New study aims to put an end on claims that high levels of Vitamin C can help in cancer treatment.
A project led by Otago University Vitamin C expert Professor Margreet Vissers hopes to”determine the vitamin’s ability to slow the growth and spread of cancer,” as reported in NZ.herald.co.nz.
The site notes that in her past analyses, Vissers was able to find that bowel cancer and endometrial cancer patients “with higher levels of vitamin C in their tumours have extended disease-free survival.”
Vissers, who is based from Christchurch, will first lead her team to analyze “breast cancer tumour tissue from the Christchurch tissue bank.”
The study is reported to be worth $84,000 and Vissers says that if the breast cancer responds in the same way as her previous analyses on bowel cancer and endometrial cancer, they shall include them in their clinical studies.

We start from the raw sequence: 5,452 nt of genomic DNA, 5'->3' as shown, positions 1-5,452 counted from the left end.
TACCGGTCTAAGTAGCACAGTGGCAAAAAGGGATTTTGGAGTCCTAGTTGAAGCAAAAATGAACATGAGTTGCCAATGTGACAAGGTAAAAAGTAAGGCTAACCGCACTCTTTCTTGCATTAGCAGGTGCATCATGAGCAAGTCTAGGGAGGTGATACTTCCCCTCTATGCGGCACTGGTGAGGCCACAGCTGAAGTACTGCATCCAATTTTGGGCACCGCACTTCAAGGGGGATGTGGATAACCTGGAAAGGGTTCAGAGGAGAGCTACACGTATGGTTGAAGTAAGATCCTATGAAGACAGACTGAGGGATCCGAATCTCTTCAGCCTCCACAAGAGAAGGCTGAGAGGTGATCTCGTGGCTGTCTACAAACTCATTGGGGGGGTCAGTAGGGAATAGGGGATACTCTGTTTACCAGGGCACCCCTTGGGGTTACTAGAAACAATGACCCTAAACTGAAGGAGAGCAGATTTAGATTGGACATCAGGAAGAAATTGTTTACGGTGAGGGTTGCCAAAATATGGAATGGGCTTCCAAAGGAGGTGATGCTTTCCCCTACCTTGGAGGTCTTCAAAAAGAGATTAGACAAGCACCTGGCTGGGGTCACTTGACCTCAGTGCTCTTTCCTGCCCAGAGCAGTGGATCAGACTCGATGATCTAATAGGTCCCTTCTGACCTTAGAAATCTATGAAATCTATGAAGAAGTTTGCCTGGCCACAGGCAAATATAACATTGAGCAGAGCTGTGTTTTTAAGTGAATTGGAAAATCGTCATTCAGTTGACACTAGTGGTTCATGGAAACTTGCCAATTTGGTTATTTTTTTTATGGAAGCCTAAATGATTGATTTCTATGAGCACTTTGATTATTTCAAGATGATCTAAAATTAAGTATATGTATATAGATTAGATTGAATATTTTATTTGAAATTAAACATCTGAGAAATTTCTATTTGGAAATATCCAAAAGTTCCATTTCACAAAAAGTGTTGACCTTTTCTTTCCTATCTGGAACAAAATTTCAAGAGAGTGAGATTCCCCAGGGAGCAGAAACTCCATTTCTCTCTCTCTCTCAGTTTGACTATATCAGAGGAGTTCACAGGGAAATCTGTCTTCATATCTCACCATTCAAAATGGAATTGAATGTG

Scoop Independent News notes that the NZ Breast Cancer Foundation and the Canterbury Medical Research Foundation has teamed up with Vissers for the project.
The Chief Executive of NZBCF Van Henderson expressed her excitement over Vissers’ project. She revealed that women with breast cancer would want to try the intravenous vitamin C but no one knows if it might work.
“The science behind Margreet’s study makes a lot of sense; this might be a real chance to understand if vitamin C really can play a role in breast cancer. From there, we can figure out how it should be used, and when it’s most effective,” says Henderson.
CMRF Chief Executive Kate Russell also stressed the importance of Vissers’ study which could lead “to a trial in patients in the near future, as posted on Scoop Independent News.
Vissers plan on ending the debate on whether Vitamin C can actually cure cancer.
“Some patients claim to benefit, but we’ve been short on clinical evidence. If vitamin C works, we need to know how it works, and for which tumours,” says Vissers.